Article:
What I disagree with, and perhaps I have completely misinterpreted the piece — my brain can do that, is the suggestion that the fashion industry should owe the source of its inspiration a debt…for simply being inspired, as if somehow culture is only to be reflected, and incorporated into designs by, only those who originate from that culture itself, otherwise it’s some kind of theft.

    Everything in art — everything — has come from the inspiration of Other. We do not exist in a void. I personally do not view creation from inspiration thanks to Other as exploitation — it is the most natural and basic aspect of artistic creation. If the local community was creating the actual physical materials to be used in the show, and not being paid for their rich efforts, then yes, I would completely agree but the visual style of an entire culture is, I would personally argue, something that exists beyond some sort of moral copyright.

    It’s not akin to a corporate property, only to be used upon permission.

    I believe that the fashion industry should be heavily involved in Africa not because their work amounts to some kind of identity theft, but because it is the right thing to do, on every front.

  • Anonymous

    I agree that the fashion industry, as a whole, should definitely create tighter relationships and be involved more in local communities across the entire African continent. I can see nothing but benefit, for both sides, from a responsible dialogue and sharing of ideas, culture and history (local culture information packs in the goodie bags is a fantastic idea, by the way).

    What I disagree with, and perhaps I have completely misinterpreted the piece — my brain can do that, is the suggestion that the fashion industry should owe the source of its inspiration a debt…for simply being inspired, as if somehow culture is only to be reflected, and incorporated into designs by, only those who originate from that culture itself, otherwise it’s some kind of theft.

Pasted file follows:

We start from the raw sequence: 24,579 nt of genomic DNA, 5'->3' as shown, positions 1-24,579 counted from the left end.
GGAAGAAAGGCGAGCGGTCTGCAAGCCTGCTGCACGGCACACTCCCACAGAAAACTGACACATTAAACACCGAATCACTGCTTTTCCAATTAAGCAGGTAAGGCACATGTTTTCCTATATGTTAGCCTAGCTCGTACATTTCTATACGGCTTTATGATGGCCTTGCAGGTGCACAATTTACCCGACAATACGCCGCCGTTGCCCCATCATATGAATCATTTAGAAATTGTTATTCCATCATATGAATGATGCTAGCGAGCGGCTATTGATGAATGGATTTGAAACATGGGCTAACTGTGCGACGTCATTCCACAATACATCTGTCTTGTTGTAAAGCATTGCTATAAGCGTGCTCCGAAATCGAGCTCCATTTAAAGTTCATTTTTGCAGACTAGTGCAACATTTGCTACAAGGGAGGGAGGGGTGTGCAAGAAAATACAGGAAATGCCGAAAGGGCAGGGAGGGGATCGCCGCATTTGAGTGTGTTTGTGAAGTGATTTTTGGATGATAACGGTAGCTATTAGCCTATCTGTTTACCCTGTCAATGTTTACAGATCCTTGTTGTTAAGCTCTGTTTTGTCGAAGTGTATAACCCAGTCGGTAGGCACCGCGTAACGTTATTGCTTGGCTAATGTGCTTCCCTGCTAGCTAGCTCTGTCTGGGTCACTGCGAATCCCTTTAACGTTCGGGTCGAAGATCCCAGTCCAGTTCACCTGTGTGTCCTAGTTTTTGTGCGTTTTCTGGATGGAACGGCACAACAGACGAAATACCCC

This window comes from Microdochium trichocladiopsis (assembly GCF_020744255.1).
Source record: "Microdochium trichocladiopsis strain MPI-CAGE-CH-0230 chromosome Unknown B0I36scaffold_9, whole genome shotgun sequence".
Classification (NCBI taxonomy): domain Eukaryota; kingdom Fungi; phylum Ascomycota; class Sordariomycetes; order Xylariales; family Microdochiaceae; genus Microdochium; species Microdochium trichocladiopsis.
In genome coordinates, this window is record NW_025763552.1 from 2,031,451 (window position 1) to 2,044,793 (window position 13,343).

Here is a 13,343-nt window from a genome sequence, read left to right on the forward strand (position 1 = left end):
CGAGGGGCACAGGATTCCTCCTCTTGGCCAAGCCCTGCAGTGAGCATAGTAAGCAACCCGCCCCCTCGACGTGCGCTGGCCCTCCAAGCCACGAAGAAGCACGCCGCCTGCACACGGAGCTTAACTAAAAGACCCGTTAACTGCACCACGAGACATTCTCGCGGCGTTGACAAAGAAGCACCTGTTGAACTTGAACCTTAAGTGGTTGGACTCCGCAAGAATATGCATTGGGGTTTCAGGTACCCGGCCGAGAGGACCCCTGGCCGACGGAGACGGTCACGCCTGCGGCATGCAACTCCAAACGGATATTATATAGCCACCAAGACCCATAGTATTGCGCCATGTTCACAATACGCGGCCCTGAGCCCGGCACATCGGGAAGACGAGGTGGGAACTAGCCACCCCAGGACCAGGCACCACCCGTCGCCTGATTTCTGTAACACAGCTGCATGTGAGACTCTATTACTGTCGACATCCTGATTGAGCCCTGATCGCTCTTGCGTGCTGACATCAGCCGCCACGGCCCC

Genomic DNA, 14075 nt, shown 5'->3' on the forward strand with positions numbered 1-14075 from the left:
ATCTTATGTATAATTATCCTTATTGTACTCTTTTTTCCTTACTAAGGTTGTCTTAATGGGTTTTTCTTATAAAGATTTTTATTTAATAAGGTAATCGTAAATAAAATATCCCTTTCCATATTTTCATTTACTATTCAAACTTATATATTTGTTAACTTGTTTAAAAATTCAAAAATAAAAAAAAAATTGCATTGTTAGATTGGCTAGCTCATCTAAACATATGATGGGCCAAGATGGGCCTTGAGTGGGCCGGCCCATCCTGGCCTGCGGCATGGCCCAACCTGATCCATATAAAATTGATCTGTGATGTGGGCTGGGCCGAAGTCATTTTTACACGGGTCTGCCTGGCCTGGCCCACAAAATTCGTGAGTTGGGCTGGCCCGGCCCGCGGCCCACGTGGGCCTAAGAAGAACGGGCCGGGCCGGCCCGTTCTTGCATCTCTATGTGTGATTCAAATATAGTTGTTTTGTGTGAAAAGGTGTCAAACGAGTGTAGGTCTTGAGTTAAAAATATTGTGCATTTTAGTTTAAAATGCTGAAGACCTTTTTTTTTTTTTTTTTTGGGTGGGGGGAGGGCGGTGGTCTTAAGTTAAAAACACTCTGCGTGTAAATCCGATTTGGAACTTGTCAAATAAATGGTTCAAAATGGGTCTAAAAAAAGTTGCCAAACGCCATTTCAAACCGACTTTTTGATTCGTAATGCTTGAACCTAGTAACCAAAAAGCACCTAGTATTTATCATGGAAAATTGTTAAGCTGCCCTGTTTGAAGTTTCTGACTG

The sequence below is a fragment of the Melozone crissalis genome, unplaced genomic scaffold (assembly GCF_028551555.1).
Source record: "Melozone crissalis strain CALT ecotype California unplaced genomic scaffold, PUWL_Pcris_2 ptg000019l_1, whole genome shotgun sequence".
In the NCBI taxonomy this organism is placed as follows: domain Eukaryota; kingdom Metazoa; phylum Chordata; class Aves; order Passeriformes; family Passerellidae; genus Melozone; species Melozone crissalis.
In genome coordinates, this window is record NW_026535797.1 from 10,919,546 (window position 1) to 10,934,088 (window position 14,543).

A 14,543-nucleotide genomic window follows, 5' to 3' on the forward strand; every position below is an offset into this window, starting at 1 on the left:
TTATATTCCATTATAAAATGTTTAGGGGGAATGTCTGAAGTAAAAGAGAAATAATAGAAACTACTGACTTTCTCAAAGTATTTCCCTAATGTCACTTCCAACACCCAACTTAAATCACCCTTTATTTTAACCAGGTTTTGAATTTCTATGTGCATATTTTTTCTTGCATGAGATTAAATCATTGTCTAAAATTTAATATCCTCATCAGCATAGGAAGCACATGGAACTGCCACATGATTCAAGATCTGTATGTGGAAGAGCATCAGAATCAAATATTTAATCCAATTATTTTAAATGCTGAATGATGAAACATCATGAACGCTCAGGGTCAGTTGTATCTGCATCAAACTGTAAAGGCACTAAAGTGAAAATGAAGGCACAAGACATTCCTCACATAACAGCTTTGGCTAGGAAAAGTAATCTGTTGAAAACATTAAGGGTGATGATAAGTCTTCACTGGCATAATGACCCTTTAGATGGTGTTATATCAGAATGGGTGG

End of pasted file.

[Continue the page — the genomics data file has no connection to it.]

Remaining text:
Everything in art — everything — has come from the inspiration of Other. We do not exist in a void. I personally do not view creation from inspiration thanks to Other as exploitation — it is the most natural and basic aspect of artistic creation. If the local community was creating the actual physical materials to be used in the show, and not being paid for their rich efforts, then yes, I would completely agree but the visual style of an entire culture is, I would personally argue, something that exists beyond some sort of moral copyright.

    It’s not akin to a corporate property, only to be used upon permission.

    I believe that the fashion industry should be heavily involved in Africa not because their work amounts to some kind of identity theft, but because it is the right thing to do, on every front.

  • http://www.futurebird.com Susan Donovan

    There are lots of African Fashion designers. Many countries in Africa have their own fashion shows and scene– why can’t they just hire some of the people when they want “african” looks?  They could hire this young woman who has the most awesome fashion blog (I love her posts, and get tons of ideas from it)  http://www.nanciemwai.com/2011/09/what-i-wore-colour-outbursts.html  that’s just an example take a look at MIMI magazine to find more:   http://www.mimimagazine.com/MIMI_Magazine/MIMI_Magazine___Soul_Substance_Style__A_Voice_For_African_Women.html

    I’m all for buying textiles, but there is no reason why the designers themselves couldn’t be African too.

  • Heatherleila

    Another way designers could show respect is to include models of color in their shows. And not just a token model either. If Africa was such an inspiration, why aren´t designers feeling more inspired to hire more diverse models.

    If designers did buy their textiles directly from African countries, they would have to be careful not to upset the economy for the people who live their. I could just see someone coming in and buying up a large share of capulanas and kangas and raising the prices beyond what the local community could afford. That wouldn´t be good either.